On the other hand, as I pointed out in a previous post, the necessity for carbon-dating is absolutely paramount for both the tablet and the shard. Although carbon-dating is most likely to reveal that they both originate from the same pre-historical or historical period, there is still the possibility that they do not, and in that case, we would find ourselves at an impasse yet again. Without carbon-dating, however, there is simply no way to come close to an accurate determination of the approximate historical timeline within which these artifacts fall. Moreover, given that we are dealing with an enormous timeline, from paleolithic to as recent as the early modern era, when North American aboriginals still held sway all over the North American content (say, from as early as 10,000 BCE to as late as the 18th. century AD), the chances that these artifacts would actually fall within the timeline of the Minoan civilization (ca. 1900 – 1200 BCE, or about 700 years) is about 1/17, if we operate solely from this hypothesis, excluding all others, namely, that the total timeline rounds out to about 12 millennia (12,000 years, BCE to AD).  If we were to extend the timeline further back in time, the odds would get even worse. If we were to restrict the timeline to, say, 5,000 BCE until today, the timeline is still 7 millennia, leaving us with odds of about 1/10, which is to say that there is still a 90% chance that the Wisconsin artifacts do not fall within the entire timeline of the Minoan/Mycenaean civilization, i.e. 1,900 – 1,200 BCE (700 years).  There is simply no way around this road block, unless we do carbon-dating, and even then, the chances that the Wisconsin artifacts are contemporary with the Minoan/Mycenaean era are still only 1 in 10, in the best case scenario, or 1 in 17 in a more realistic timeline of 12,000 years.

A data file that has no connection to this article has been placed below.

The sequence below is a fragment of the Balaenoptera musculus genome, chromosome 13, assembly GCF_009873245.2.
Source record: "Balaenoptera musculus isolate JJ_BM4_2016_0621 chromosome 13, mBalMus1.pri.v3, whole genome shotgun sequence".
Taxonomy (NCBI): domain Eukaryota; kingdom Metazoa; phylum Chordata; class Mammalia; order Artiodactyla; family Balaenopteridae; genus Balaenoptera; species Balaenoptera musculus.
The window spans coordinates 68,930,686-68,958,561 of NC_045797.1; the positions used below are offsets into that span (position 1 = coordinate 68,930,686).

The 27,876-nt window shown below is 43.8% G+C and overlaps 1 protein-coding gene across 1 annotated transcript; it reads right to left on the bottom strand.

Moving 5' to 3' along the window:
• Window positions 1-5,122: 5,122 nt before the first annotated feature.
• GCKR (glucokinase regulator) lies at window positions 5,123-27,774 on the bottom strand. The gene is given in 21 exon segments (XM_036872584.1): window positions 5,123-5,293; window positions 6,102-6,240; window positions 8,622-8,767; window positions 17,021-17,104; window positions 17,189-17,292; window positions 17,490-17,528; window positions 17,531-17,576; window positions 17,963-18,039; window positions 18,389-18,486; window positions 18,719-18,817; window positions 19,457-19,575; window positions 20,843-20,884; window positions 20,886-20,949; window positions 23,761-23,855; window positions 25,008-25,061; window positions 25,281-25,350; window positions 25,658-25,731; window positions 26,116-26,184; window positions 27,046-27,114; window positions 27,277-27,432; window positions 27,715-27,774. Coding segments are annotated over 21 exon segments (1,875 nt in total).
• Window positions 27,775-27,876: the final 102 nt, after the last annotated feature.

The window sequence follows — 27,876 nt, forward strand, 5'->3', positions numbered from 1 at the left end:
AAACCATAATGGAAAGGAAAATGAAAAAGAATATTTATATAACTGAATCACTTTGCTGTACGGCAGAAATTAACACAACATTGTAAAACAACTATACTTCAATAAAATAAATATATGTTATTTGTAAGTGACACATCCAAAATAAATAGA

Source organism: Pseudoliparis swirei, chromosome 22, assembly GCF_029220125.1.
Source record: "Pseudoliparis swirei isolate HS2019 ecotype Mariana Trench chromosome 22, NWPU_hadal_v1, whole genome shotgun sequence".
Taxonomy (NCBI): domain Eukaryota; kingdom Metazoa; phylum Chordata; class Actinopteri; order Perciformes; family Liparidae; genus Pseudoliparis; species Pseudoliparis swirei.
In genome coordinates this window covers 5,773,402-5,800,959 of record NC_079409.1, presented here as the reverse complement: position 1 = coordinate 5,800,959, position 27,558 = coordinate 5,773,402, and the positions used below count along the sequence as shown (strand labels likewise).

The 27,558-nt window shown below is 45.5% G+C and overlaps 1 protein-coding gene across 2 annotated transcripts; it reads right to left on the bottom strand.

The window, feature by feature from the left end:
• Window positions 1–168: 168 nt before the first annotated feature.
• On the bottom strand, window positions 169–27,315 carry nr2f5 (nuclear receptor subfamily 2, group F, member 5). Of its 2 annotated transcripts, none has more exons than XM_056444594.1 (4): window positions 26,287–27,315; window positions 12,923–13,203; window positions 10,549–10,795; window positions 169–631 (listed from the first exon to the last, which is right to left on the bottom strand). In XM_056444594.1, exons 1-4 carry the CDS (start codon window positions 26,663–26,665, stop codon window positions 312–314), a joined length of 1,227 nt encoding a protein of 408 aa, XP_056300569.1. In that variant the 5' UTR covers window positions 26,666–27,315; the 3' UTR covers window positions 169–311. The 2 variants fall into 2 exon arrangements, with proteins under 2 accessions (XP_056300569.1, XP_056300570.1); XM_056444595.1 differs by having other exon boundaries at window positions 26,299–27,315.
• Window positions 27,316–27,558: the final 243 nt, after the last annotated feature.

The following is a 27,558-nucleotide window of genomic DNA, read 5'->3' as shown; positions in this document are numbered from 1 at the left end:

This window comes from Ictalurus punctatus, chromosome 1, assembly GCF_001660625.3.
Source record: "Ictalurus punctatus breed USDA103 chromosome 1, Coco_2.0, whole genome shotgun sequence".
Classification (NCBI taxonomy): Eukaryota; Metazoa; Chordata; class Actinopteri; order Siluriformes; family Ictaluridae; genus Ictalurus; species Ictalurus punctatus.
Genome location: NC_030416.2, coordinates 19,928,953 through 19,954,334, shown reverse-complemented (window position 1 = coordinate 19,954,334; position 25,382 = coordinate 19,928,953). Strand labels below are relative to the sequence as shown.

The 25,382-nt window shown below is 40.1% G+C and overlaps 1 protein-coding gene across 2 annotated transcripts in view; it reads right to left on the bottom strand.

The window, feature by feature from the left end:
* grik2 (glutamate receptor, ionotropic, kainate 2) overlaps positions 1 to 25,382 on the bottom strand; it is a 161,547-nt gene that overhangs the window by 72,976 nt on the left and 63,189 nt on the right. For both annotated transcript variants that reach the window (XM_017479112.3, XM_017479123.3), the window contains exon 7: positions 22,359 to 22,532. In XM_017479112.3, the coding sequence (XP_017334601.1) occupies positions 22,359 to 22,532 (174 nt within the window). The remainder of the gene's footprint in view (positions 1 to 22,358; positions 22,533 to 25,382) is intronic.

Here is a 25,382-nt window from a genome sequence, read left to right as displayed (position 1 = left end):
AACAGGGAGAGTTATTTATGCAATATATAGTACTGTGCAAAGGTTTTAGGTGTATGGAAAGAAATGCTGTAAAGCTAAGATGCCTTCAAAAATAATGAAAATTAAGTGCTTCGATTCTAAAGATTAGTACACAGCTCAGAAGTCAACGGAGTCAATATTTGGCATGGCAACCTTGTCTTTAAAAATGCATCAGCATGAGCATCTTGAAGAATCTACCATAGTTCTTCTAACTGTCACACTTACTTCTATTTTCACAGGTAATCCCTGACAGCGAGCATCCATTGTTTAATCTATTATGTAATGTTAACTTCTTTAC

Chronological and Geographic Considerations: